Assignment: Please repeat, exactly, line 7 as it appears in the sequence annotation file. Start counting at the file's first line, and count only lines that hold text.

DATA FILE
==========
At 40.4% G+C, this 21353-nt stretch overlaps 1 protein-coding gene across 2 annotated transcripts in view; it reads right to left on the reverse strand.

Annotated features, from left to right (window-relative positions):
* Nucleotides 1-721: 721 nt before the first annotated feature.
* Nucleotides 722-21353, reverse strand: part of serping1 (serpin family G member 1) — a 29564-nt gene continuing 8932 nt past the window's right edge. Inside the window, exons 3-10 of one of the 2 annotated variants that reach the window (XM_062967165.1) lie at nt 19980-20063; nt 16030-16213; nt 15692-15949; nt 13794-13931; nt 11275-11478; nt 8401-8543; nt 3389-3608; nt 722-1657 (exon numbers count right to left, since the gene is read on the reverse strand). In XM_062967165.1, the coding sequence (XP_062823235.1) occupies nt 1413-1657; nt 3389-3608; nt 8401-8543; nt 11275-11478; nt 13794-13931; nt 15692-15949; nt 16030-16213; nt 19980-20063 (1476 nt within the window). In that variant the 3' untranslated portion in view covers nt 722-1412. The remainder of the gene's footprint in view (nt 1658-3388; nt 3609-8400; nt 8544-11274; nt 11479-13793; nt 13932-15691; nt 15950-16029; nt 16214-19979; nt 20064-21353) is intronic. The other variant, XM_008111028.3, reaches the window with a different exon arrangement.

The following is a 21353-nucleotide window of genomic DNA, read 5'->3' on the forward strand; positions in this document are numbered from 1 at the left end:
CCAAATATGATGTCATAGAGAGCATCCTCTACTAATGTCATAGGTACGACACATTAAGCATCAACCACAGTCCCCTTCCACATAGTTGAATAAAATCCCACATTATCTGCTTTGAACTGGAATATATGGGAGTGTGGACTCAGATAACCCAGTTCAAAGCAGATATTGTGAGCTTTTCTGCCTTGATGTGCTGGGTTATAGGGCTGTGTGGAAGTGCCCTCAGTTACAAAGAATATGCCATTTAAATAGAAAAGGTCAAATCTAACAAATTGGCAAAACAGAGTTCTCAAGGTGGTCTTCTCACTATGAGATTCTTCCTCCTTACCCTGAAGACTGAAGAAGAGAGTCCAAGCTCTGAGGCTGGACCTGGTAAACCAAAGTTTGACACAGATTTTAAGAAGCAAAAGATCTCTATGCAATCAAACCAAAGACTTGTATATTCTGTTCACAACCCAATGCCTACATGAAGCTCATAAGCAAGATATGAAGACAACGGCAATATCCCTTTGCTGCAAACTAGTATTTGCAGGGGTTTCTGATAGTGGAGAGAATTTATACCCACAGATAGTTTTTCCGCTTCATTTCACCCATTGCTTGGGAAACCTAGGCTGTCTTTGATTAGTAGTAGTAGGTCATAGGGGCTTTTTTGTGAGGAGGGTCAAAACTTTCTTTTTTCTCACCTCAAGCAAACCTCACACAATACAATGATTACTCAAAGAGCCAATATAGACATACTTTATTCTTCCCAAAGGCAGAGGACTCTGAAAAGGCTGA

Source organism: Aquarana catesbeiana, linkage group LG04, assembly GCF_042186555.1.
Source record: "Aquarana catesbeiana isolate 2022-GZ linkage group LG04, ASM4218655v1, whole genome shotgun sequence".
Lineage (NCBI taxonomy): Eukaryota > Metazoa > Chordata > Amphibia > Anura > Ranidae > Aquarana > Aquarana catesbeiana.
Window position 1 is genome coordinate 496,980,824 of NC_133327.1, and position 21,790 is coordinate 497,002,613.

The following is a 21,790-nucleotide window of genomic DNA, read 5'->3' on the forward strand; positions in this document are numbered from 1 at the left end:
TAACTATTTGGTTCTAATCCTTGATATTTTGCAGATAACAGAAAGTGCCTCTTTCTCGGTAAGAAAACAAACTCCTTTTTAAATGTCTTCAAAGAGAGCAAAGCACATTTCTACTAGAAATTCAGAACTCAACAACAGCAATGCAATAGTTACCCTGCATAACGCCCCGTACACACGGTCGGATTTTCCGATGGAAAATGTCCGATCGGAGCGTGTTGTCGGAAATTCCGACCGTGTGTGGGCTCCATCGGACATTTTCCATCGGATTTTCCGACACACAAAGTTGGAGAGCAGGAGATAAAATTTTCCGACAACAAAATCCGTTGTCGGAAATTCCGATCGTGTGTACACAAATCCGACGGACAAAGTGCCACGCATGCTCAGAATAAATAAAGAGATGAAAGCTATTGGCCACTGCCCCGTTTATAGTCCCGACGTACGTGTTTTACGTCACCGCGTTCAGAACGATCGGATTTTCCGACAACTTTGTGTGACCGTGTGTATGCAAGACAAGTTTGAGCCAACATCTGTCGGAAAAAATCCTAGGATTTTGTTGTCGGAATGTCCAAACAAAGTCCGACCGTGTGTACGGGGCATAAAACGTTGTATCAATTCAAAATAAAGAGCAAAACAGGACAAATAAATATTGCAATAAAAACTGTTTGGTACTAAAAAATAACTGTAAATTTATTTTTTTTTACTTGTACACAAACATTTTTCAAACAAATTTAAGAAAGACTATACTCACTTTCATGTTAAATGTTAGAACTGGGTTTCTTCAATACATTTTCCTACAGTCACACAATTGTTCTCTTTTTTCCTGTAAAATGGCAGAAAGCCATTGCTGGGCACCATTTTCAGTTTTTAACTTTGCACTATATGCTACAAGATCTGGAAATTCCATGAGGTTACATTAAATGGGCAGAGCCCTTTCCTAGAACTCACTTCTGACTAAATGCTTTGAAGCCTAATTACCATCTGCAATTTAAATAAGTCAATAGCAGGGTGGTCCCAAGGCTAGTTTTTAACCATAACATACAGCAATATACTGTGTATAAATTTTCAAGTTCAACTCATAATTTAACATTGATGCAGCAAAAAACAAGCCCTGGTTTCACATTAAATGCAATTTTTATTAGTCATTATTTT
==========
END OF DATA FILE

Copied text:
Source organism: Aquarana catesbeiana, linkage group LG04, assembly GCF_042186555.1.